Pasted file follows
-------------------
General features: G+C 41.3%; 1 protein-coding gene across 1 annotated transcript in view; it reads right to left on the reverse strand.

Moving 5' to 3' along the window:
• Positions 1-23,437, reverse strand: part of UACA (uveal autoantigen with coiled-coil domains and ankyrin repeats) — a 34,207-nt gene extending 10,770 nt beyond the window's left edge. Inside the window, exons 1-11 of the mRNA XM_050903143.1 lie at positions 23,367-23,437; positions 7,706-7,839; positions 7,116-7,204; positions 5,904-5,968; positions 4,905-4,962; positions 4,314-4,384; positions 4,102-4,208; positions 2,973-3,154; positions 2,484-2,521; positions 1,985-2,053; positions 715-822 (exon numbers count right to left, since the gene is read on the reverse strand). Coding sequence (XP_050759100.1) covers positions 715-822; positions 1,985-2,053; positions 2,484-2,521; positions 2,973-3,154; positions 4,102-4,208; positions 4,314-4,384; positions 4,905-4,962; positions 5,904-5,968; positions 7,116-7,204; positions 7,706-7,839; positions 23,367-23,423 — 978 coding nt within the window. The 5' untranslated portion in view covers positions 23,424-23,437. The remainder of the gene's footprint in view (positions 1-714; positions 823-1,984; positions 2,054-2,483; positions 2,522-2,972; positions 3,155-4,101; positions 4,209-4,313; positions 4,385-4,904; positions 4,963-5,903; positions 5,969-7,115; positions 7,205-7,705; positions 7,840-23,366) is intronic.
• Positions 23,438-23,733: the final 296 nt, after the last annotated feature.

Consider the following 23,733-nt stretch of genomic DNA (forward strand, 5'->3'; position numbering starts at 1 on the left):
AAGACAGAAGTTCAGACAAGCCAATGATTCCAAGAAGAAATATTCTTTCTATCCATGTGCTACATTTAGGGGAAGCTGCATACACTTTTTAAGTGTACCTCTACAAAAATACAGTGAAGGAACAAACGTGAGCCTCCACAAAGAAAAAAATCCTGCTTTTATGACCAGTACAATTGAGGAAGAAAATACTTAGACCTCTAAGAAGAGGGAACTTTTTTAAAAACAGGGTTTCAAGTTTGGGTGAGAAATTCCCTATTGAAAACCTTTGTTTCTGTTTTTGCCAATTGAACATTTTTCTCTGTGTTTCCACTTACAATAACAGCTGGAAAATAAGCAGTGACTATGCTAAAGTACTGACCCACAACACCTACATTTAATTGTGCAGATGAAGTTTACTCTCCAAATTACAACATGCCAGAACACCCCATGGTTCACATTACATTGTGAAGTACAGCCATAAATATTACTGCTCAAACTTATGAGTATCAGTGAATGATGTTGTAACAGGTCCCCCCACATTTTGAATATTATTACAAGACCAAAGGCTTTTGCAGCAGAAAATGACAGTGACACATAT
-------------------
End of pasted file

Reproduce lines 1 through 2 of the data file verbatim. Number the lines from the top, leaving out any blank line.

General features: G+C 41.3%; 1 protein-coding gene across 1 annotated transcript in view; it reads right to left on the reverse strand.

Moving 5' to 3' along the window: